Kit Sanderman, reporting in the Nottingham Post on Tuesday 19 December 2017, wrote:

 ... Hundreds more student homes will be built on the city after planning permission was approved for three major new developments.

Three individual plans, all of which was submitted by different applicants and are not connected, will see the new student accommodation built close to the city centre.

What is currently the Christian Centre, at 75-78 Talbot Street, will house 330 student flats, while 66 flats will be built on land next to Canal Street, and a five storey building will be built on a site in Derby Road.

The building at the Christian Centre is the largest, made up of nine storeys, and will be accessible from both Talbot Street and Wollaton Street. It will feature a large central courtyard with space for 330 student bedrooms.

Planning permission for the development was sought by Franklin Ellis Architects on behalf of a proposal by developer Redoak.

The site is also occupied by a former car show room, and a former schoolhouse, both of which are empty and both will be demolished to make way for the new building. A large wall in Wollaton Street will also be demolished, but the design of the new building is intended to reflect the characteristics of the old retaining wall.

However, concerns were raised at today’s (Wednesday 20 December) planning meeting about the number of student houses being built in the city.

Councillor Malcolm Wood, who represents Bilborough Ward for Labour, said: “I  have to question whether it’s wise to have so much student accommodation in the city centre, particularly when it is expected that student numbers will fall in the future with changes in population.

”These places can be absolutely deserted in vacation time, and I think that can reflect very badly on a go-ahead city like Nottingham.

”I would like to know whether these are convertible to other forms of accommodation, because I think if there is a change in the market then we will have large, vacant properties in the city, which could be disastrous.”

Councillor Wood was, however, assured by planning officers who said that there is a very low vacancy rate for student accommodation in the city, which indicated that demand was still high.

The second development, by Bricross Developments, will see three building with rooms for another 66 students built on land off Castle Boulevard. The narrow strip of land, opposite National Tyres, means the building will back onto the canal, with the walls of the buildings going directly into the water.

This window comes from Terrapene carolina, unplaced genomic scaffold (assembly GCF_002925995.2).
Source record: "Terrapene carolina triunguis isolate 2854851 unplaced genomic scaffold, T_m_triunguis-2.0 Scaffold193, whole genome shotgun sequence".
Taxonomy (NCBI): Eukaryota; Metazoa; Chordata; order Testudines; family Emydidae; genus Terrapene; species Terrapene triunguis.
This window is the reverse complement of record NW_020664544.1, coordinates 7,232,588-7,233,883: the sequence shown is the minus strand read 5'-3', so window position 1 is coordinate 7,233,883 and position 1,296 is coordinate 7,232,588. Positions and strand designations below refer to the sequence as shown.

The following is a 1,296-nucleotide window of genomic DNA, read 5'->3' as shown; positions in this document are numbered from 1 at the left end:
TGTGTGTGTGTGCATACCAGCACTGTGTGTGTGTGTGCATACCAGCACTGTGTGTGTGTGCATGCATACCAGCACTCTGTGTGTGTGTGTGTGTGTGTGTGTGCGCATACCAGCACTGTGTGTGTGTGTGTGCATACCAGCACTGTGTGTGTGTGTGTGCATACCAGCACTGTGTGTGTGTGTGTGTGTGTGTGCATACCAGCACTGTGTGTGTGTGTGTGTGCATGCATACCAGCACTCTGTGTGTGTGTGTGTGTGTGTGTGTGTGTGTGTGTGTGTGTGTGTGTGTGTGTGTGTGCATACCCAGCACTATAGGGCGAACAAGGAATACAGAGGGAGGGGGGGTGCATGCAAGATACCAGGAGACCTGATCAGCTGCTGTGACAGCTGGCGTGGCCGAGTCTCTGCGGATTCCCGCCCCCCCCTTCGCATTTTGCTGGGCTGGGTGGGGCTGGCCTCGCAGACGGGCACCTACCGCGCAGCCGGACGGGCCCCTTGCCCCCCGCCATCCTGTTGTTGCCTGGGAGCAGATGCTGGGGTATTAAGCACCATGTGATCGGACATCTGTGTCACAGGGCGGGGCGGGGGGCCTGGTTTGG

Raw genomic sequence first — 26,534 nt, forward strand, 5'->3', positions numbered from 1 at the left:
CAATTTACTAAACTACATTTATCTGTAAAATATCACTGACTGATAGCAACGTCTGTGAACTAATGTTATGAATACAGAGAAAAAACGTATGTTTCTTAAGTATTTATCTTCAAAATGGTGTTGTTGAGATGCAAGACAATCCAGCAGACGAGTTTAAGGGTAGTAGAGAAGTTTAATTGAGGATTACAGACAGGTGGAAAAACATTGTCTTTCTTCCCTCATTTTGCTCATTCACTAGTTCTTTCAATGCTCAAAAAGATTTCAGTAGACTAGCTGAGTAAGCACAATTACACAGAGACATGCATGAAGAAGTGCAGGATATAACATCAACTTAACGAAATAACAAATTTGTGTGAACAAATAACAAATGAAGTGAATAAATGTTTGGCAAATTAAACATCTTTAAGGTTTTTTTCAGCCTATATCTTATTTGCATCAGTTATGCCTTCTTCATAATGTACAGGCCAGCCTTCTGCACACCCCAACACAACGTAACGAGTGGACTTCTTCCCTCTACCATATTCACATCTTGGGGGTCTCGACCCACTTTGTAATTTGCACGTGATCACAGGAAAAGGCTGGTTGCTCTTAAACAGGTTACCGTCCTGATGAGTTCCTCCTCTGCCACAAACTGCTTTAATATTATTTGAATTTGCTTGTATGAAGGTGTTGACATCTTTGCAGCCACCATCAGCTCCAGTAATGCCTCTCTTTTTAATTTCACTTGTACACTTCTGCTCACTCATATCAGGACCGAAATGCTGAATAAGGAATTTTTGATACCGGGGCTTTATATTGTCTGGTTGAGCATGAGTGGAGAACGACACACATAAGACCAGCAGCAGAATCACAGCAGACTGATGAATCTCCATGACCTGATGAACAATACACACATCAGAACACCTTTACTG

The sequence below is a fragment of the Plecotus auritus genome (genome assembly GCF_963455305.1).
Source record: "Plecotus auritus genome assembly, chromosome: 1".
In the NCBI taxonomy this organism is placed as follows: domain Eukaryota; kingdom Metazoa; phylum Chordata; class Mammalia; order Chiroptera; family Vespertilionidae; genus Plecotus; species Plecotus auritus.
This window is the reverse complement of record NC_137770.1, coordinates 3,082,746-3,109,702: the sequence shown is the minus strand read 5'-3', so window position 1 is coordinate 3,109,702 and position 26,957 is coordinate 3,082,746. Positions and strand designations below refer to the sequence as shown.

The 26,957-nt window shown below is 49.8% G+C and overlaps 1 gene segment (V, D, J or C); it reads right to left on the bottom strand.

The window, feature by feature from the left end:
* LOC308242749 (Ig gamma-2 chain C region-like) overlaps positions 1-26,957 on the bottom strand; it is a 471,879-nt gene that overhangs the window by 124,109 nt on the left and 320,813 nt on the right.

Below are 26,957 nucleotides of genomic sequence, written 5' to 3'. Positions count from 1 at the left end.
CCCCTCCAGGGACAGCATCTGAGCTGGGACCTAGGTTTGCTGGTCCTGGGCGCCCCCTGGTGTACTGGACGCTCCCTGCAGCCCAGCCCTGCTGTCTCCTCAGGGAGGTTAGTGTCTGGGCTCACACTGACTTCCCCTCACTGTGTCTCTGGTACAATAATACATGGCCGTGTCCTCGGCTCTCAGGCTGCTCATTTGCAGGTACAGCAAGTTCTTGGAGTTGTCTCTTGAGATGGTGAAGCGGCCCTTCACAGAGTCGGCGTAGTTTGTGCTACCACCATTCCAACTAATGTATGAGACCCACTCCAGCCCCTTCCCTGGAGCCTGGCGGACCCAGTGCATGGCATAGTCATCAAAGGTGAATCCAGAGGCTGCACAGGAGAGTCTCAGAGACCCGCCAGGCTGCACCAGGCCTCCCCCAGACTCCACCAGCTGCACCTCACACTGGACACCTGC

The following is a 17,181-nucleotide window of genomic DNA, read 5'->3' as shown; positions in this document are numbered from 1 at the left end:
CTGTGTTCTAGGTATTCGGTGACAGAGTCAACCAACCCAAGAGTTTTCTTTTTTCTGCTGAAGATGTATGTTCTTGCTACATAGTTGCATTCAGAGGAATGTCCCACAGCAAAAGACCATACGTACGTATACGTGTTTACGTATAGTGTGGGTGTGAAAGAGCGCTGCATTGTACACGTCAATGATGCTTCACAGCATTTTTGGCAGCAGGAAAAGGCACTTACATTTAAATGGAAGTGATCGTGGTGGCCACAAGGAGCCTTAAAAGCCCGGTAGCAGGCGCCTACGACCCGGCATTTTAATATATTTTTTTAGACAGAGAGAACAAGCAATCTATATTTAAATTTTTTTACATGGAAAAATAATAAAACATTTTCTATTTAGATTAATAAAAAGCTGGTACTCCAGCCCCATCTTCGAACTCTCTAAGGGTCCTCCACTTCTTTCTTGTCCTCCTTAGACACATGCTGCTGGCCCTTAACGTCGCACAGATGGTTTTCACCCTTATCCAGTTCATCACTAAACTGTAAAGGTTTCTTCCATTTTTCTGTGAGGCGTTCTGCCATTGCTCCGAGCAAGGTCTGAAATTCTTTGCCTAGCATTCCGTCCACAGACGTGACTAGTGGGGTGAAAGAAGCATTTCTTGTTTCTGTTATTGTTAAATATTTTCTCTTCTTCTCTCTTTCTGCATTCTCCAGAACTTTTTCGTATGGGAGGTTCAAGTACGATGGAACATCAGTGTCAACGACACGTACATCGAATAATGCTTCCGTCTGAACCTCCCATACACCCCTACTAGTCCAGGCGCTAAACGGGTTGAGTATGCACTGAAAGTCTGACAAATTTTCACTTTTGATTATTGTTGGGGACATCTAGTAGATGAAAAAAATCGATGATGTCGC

Nearby residents raised concerns with the council about the potential impact of antisocial behaviour, air pollution, and an impact on property value.

Concerns were also raised by the council’s biodiversity officer. The flats are to be built on land which is currently scrubland, and is used by a host of wildlife species, so a condition that bat boxes be installed, and that a Japanese knot weed specialist be brought in to remove the plant - which has now been completed.

The third development will be built on the site of a former restaurant at 100-104 Derby Road. This would be demolished to make for the new building, which would back onto Wollaton Street. The application was submitted by GraceMachin Planning & Property on behalf of Mr K Tang.

It will be built within a conservation area, and the adjacent building which was formerly the Baker and Plum department store, is Grade II listed.

The new building will be five stories, with a retail unit on the ground floor and student accommodation above.

Concerns were raised about the character of the new five-storey building, and planners were asked to work with applicants to improve the aesthetic of the building.

The ground floor of the building will house retail units, but the exact number of flats in the building has not yet been finalised.

Property expert Tim Garratt, who is the managing director of Innes England, based at the NG2 business park, said there was increasing demand for top-end student flats in Nottingham.

He said: “The market is definitely shifting, so the quality of student accommodation is improving, which most people regard as a good thing.

“A lot of students are moving away from the traditional shared rooms in Victorian houses, and in part that’s a deliberate effort - in Lenton for example we have active policies against multiple occupancy houses, so we perhaps shouldn’t be surprised.

“In terms of whether the city needs it, the market sort of dictates that, so if they’re being built that’s because the market is there.”